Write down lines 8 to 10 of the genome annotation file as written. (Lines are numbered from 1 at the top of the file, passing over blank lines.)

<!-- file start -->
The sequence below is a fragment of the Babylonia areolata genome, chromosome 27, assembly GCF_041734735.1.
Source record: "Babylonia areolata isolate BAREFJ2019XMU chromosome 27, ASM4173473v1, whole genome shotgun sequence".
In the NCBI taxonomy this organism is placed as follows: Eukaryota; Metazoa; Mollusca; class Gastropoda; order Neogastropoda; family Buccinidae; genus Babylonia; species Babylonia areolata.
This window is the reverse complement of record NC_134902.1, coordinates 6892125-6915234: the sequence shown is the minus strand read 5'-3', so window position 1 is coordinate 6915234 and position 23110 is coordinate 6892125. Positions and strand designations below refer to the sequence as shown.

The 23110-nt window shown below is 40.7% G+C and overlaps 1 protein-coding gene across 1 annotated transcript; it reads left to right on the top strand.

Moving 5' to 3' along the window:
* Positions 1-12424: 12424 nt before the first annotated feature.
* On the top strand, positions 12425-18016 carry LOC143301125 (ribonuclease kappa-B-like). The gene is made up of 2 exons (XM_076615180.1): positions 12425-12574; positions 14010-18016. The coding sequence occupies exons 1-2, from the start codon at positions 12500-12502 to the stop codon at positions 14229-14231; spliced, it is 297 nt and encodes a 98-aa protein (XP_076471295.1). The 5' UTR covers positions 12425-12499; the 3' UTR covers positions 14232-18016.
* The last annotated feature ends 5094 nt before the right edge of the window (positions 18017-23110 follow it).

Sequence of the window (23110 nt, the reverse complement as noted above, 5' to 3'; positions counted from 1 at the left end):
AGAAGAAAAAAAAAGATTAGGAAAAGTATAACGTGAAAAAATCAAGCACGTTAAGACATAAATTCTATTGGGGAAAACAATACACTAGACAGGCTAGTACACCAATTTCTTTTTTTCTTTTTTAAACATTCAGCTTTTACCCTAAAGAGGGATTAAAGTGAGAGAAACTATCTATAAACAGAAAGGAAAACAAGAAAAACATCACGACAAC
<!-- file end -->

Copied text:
* On the top strand, positions 12425-18016 carry LOC143301125 (ribonuclease kappa-B-like). The gene is made up of 2 exons (XM_076615180.1): positions 12425-12574; positions 14010-18016. The coding sequence occupies exons 1-2, from the start codon at positions 12500-12502 to the stop codon at positions 14229-14231; spliced, it is 297 nt and encodes a 98-aa protein (XP_076471295.1). The 5' UTR covers positions 12425-12499; the 3' UTR covers positions 14232-18016.
* The last annotated feature ends 5094 nt before the right edge of the window (positions 18017-23110 follow it).

Sequence of the window (23110 nt, the reverse complement as noted above, 5' to 3'; positions counted from 1 at the left end):